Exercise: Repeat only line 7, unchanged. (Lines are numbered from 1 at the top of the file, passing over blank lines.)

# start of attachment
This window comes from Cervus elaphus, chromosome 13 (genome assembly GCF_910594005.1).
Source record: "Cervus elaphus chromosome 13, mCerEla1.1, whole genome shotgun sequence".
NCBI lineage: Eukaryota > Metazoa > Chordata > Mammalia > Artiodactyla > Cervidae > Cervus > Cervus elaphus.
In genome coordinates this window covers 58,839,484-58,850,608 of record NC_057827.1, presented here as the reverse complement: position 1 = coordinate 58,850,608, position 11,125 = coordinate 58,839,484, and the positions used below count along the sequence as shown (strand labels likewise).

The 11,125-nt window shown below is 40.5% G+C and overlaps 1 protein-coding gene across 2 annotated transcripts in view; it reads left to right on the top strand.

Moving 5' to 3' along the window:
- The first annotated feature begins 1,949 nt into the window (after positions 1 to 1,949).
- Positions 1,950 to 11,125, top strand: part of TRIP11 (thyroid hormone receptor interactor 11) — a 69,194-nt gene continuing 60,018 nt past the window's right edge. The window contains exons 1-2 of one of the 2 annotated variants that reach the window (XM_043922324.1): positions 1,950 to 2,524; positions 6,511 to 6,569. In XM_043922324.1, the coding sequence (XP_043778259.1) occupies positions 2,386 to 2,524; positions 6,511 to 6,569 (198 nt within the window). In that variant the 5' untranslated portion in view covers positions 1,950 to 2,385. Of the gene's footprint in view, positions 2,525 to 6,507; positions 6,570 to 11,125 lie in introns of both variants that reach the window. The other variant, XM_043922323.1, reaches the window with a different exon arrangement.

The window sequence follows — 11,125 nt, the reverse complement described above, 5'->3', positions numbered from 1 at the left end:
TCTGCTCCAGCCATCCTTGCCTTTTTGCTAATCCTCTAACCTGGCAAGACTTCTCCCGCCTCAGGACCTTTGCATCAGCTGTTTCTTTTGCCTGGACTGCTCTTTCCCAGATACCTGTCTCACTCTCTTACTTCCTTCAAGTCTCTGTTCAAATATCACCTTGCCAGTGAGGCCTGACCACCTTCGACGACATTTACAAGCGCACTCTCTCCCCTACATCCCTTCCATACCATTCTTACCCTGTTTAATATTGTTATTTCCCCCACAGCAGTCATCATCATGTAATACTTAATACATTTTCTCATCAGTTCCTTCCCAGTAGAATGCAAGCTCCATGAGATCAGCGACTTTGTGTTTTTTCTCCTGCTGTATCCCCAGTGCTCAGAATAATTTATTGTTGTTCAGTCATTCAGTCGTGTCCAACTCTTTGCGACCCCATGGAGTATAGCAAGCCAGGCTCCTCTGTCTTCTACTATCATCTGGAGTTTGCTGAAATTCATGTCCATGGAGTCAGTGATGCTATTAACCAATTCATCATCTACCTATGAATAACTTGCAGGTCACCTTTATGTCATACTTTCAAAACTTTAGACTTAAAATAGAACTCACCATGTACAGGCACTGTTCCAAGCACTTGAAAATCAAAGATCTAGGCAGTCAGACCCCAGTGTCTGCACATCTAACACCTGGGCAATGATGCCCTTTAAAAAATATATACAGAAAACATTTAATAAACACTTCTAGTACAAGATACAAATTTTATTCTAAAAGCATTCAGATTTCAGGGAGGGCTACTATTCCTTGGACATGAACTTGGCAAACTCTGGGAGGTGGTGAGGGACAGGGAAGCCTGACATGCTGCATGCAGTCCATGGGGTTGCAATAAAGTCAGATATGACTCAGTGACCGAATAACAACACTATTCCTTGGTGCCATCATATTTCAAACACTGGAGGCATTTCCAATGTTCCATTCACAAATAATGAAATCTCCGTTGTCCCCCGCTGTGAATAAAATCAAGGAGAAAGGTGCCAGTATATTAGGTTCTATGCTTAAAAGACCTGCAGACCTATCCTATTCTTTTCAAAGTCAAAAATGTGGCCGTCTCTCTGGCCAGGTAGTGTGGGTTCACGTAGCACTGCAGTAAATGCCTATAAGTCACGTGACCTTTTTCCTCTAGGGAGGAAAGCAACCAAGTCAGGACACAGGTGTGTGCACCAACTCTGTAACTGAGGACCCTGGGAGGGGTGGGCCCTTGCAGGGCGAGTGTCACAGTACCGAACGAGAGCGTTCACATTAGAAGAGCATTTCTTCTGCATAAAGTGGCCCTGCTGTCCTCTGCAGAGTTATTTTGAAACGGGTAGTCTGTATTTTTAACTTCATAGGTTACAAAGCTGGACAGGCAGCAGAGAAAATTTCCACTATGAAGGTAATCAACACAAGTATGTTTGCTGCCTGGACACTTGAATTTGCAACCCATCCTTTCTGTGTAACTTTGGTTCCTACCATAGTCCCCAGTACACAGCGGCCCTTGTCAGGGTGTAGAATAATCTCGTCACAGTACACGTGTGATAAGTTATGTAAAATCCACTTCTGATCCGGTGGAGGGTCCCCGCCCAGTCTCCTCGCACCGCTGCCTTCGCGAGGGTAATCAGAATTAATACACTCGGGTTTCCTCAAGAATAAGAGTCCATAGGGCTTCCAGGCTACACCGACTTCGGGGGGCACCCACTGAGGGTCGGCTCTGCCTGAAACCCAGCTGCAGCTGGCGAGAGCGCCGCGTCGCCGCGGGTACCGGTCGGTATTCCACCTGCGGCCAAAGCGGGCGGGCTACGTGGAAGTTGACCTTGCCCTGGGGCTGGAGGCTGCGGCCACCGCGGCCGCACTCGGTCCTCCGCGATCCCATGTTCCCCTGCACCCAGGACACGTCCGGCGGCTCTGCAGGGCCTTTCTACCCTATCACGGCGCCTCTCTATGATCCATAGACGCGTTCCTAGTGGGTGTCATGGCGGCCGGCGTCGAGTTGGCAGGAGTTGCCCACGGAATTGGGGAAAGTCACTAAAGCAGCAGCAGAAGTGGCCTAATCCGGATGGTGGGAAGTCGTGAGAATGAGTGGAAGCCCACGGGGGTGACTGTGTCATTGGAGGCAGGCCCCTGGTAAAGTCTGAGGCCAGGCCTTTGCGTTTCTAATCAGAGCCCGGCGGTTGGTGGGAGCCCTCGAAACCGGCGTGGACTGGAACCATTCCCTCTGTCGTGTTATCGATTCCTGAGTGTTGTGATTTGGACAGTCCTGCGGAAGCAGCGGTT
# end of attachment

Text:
- The first annotated feature begins 1,949 nt into the window (after positions 1 to 1,949).